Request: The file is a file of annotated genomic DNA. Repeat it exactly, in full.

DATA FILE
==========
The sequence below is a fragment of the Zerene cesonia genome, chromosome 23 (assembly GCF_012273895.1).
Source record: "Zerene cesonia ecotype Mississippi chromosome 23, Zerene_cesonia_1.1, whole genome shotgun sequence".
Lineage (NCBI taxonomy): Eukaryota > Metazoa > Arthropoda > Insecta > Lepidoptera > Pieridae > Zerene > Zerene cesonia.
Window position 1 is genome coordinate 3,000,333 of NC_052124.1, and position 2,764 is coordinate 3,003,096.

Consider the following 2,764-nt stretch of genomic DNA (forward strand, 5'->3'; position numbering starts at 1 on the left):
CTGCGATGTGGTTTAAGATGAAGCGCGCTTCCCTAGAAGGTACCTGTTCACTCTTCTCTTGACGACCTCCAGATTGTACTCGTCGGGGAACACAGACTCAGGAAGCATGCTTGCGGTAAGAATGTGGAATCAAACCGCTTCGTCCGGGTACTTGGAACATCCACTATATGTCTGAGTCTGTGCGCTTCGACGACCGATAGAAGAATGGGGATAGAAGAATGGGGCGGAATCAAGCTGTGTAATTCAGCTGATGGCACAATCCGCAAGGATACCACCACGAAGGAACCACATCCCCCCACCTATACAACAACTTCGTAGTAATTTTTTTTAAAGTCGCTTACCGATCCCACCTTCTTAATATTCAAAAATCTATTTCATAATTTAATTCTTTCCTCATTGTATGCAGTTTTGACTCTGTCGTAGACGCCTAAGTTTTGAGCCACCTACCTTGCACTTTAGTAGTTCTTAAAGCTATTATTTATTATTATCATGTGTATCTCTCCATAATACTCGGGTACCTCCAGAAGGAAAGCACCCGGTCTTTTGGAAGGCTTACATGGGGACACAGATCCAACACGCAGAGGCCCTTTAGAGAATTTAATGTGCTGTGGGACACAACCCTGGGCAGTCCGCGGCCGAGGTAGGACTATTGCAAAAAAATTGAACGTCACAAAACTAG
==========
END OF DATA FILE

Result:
The sequence below is a fragment of the Zerene cesonia genome, chromosome 23 (assembly GCF_012273895.1).
Source record: "Zerene cesonia ecotype Mississippi chromosome 23, Zerene_cesonia_1.1, whole genome shotgun sequence".
Lineage (NCBI taxonomy): Eukaryota > Metazoa > Arthropoda > Insecta > Lepidoptera > Pieridae > Zerene > Zerene cesonia.
Window position 1 is genome coordinate 3,000,333 of NC_052124.1, and position 2,764 is coordinate 3,003,096.

Consider the following 2,764-nt stretch of genomic DNA (forward strand, 5'->3'; position numbering starts at 1 on the left):
CTGCGATGTGGTTTAAGATGAAGCGCGCTTCCCTAGAAGGTACCTGTTCACTCTTCTCTTGACGACCTCCAGATTGTACTCGTCGGGGAACACAGACTCAGGAAGCATGCTTGCGGTAAGAATGTGGAATCAAACCGCTTCGTCCGGGTACTTGGAACATCCACTATATGTCTGAGTCTGTGCGCTTCGACGACCGATAGAAGAATGGGGATAGAAGAATGGGGCGGAATCAAGCTGTGTAATTCAGCTGATGGCACAATCCGCAAGGATACCACCACGAAGGAACCACATCCCCCCACCTATACAACAACTTCGTAGTAATTTTTTTTAAAGTCGCTTACCGATCCCACCTTCTTAATATTCAAAAATCTATTTCATAATTTAATTCTTTCCTCATTGTATGCAGTTTTGACTCTGTCGTAGACGCCTAAGTTTTGAGCCACCTACCTTGCACTTTAGTAGTTCTTAAAGCTATTATTTATTATTATCATGTGTATCTCTCCATAATACTCGGGTACCTCCAGAAGGAAAGCACCCGGTCTTTTGGAAGGCTTACATGGGGACACAGATCCAACACGCAGAGGCCCTTTAGAGAATTTAATGTGCTGTGGGACACAACCCTGGGCAGTCCGCGGCCGAGGTAGGACTATTGCAAAAAAATTGAACGTCACAAAACTAG